It seems like such a simple question to ask. As is often the case, it’s the simplest questions that can be the hardest to answer. The economy continues to be in terrible shape and our legislators seem more concerned with saving face than taking any reasonable actions to do anything about the problems. The past year has brought the DC area a blizzard, a large earthquake, a hurricane, a few tornados and notable flooding. We have protesters on our doorsteps, a few of which we might agree with; some, not so much. Our country continues to have to fight wars, for our own protection as well as for others, exposing our talented young people to unthinkable dangers abroad.
No, those aren’t the things I’m thankful for; but they help me to put into perspective the things for which I am thankful. I’m thankful that despite the poor economy, I still can earn a living, and if those very legislators can’t get their act together and take some action, I’ll continue to have the right to vote them out of office. I’m thankful that I, as well as my loved ones survived the great earthquake of 2011, and that damage to the Washington Monument and the National Cathedral wasn’t worse than it was. I’m thankful that we made it through those nasty weather events that have plagued us. I’m extremely thankful that those protesters have the right to protest within sight of both the Capitol building and the White House. And I’m thankful beyond words that we have talented young people willing to volunteer to put their lives on the line for those very rights.
Last year at this time, those very talented young people had to be either straight or remain closeted to volunteer to put their life on the line. It seems ironic that someone should have to be anything but willing and able to volunteer for such an assignment. I’m thankful that due to the repeal of “Don’t Ask, Don’t Tell”, that irony is a thing of the past. When anyone puts their life on the line for anything, the last thing we should expect them to do is hide their identity. If anyone deserves the right to have expectations, it’s them, not us.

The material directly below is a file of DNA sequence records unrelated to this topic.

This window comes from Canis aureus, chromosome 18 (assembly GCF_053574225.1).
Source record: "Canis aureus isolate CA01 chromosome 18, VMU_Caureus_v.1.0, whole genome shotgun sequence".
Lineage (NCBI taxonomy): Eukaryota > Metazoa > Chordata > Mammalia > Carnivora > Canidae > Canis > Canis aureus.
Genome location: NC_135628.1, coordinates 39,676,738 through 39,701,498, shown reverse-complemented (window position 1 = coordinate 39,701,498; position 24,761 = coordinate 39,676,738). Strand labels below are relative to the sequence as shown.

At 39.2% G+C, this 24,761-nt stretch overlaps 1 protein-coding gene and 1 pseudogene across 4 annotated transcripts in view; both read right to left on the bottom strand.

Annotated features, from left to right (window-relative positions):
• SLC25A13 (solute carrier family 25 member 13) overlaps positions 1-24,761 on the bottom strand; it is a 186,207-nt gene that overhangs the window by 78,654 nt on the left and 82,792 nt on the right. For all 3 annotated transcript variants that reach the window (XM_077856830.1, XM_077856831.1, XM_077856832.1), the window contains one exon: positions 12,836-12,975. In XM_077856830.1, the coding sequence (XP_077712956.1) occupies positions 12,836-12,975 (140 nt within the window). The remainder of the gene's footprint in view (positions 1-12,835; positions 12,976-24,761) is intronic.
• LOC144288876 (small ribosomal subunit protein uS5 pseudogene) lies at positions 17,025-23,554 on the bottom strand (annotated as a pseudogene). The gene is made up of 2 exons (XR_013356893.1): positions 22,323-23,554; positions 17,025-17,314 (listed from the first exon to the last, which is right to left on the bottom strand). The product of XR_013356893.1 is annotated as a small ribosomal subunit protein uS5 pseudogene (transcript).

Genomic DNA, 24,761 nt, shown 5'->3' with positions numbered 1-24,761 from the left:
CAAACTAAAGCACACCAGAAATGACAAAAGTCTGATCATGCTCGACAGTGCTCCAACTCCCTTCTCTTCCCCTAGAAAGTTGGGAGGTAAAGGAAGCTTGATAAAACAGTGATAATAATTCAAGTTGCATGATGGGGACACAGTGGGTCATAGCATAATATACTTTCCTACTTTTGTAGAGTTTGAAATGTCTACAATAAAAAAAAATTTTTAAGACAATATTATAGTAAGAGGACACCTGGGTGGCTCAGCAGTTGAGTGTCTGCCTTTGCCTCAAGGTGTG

I’m thankful that DC is among a small group of jurisdictions where gay men and lesbians can exchange vows to spend their lives together in marriage. I’ve been able to be present for two such weddings, thanks to that change in law. I wish both couples the same happiness that Jo and I have enjoyed for nearly 30 years. Who on Earth has the right to deny anyone the right to say who you can or cannot marry? If you answer that you have that right, then I propose you have overestimated your “inalienable rights” and are just a bit too into yourself.
I’m thankful that several surveys conducted this year show that for the first time over fifty percent of Americans agree with me on that last point. It would have been hard to imagine that, just a few years back when the Defense of Marriage Act was successfully being thrust on this country. So I’m thankful that the expression “my how things have changed”, can come so quickly.
I’m thankful that my wife and I have many friends and loved ones that surround us day to day. More than anything else, though, I’m thankful for my family, especially my wife of three decades. I was able to find my companion for life at a young enough age that we’ve been able to raise two boys to become grown and successful men right before our eyes. I’m thankful that both of my sons are unafraid of showing their old man some affection, even in public. I hope that is a result of the way they’ve been raised, but maybe that’s being too bold. I’m thankful that my mother has had the chance to see their achievements as well. Having lost my dad so young, I wish he had seen them as well. I know that there are no givens, so we need to be thankful for what we have.
It may sound a bit peculiar, but I’m thankful that both of my sons are gay. Does that sound odd? It’s admittedly somewhat self serving, because they’ve given me an additional purpose for the last half of my life. Seeing up close and personal the struggles of the LGBT community, and knowing there is still much work to be done to achieve true equality, gives me another reason to get out of bed each morning. Take my word for it, as you get older, and your bones get creakier, reasons for getting up are a good thing. I’m thankful that Metro DC PFLAG gives me another voice to spread the word, because getting older also can make it tougher to get people to listen to what you have to say.
So, think about what you’re thankful for. Just like me, you may find you’ll have to trim the list so you won’t sound like you’re rambling.
Oh yeah, I’m thankful for my cat too.
– Phil Hicks, Metro DC PFLAG Co-Chair.